Last week when I was re-reading my posts, I realized I’ve really been mentioning my boyfriend, Chris, a lot lately. And I wondered what that meant, whether it was good, or irritating, or weird, and what line I should take as a writer regarding my private life.
And then I thought to myself that it was normal for him to show up in my writing. We’ve just moved in together, we do a lot of things together, and he inspires me.
And I also thought about one of the things that bothers me the most in celebrity interviews — the ones who make absolutely sure to never reveal anything about their private lives. I respect that, and I have no idea what it must be like to be constantly avoiding the tabloids, but, when someone interests me, I want to know their point of view on absolutely everything.
For me, the line between public life and private life is blurry. I talk about absolutely everything with my friends, because I don’t think there’s anything exceptional about the things that happen to me, whether they’re good or bad, glorious or embarrassing.
It’s when we share that we get to know ourselves better, that we’re able to help each other, and that we break down walls in relationships that shouldn’t be there in the first place.
I love and have enormous respect for women who express themselves on private subjects that have the potential to encourage others. Angelina Jolie, my mom friends here in this post, Lena Dunham on just about everything, or even Cara Delevingne, who is pretty admirable in her own unique way — these women don’t hesitate to be vulnerable in other people’s eyes, and they reassure me because they show us that a perfect life just isn’t something that exists.
Having a blog is tricky because it’s “live” and has a direct impact on the people around us. We’re constantly toeing the line, and there have been lots of things I would have liked to tell you, but kept to myself over the years.
In general, I always open up a bit later, because touchy subjects tend to become easier to grasp with time. Writing a book was great for that. The last chapter of my book talks about love, and I was finally able to put to bed (hahah) a few things I hadn’t really been able to talk about here.
People sometimes ask me, for example, if it bothered me that my relationship with Scott was so public. The answer is, not really. I never felt any pressure, personally. I never tried to pretend we were the perfect couple, or a “power couple” or anything like that. And, with a few exceptions, I always found people to be extremely respectful, even when we broke up.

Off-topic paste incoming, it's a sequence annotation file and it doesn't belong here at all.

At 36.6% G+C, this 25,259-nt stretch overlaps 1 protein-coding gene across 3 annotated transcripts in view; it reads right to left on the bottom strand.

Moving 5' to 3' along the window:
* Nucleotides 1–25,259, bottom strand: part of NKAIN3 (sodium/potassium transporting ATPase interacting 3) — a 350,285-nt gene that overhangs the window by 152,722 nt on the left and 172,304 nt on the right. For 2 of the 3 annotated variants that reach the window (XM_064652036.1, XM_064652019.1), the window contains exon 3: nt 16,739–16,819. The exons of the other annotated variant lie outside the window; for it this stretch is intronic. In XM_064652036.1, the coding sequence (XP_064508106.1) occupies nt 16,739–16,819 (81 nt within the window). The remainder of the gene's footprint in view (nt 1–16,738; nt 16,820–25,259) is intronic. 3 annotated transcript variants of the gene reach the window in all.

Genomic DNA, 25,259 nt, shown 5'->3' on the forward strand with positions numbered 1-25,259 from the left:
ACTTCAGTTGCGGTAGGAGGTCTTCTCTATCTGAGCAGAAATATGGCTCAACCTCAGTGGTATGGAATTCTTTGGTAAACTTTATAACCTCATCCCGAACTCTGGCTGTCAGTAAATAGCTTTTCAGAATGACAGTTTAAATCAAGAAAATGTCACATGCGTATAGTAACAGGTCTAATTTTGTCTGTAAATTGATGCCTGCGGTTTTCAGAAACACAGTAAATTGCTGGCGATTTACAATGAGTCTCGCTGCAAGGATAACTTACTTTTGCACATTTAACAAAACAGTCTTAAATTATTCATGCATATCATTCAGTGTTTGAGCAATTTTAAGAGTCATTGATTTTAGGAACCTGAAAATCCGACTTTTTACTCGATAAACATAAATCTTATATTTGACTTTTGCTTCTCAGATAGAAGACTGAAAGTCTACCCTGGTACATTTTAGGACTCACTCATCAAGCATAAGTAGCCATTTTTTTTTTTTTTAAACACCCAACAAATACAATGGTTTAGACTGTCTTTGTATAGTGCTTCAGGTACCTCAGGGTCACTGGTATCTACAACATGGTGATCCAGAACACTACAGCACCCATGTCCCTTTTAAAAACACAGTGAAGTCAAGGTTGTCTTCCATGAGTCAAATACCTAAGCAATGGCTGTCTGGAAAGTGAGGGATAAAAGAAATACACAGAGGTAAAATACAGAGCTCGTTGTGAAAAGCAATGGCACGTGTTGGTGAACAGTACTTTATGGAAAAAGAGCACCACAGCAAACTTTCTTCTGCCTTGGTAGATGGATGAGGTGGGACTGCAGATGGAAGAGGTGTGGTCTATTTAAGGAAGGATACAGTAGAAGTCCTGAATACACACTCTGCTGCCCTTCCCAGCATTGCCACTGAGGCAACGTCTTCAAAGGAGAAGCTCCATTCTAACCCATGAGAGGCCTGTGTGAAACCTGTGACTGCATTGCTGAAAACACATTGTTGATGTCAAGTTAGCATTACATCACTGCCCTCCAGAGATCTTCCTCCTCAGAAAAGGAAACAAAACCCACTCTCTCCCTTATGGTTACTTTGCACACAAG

I started blogging in 2006, when blogs were literally like reading a stranger’s diary. No one was getting famous with blogs back then — the most you could do was make friends through them. You wrote about your life, and no one was trying to make people believe they were perfect and rich and perfectly dressed in their perfect apartments.
I often wonder why women are so good at turning against themselves.
We were given total freedom of speech (no advertisers to blame here) thanks to the Internet, and for whatever reason, it’s quickly become a tool for self-promotion, and as a result, self-criticism and a tool of frustration. Because yes, there will always be someone more beautiful, richer, younger, or more talented than us. Especially since we are all so careful to only show the perfect parts of our lives.
And in that regard, Instagram takes the cake.
I’m totally guilty of it myself, as you know.
And that’s why sometimes, when I talk about my boyfriend, or I show photos of us happy and smiling on Instagram, I’d also like to tell you about the difficult times, how we started out, how we met — all the things I talk about with my friends for hours, the total lack of self confidence that happens when you fall in love, the misunderstandings between men and women that can afflict us and make us freak out and cry for hours, and also the incredible and amazing things that happen when you fall in love when you’re more mature, less sure of yourself, but ready to give and forgive, and once again, ready to be vulnerable.
So I’m going to stop asking myself crazy questions about the line between public life and private life and I’ll just keep doing what I’m doing and trying to do it better by following the example of the women I mentioned earlier along with so many others, while also continuing to protect the people around me — even if most of them are already completely aware of what’s going on in my life, and totally cool with the idea that whatever happens to me will eventually end up on the blog at some point, in some form.
I hope that’s ok with you. In the meantime, don’t believe all the BS you hear. Keep being vulnerable, honest, and tolerant. And keep crying. And keep smiling!!!
Translated by Andrea Perdue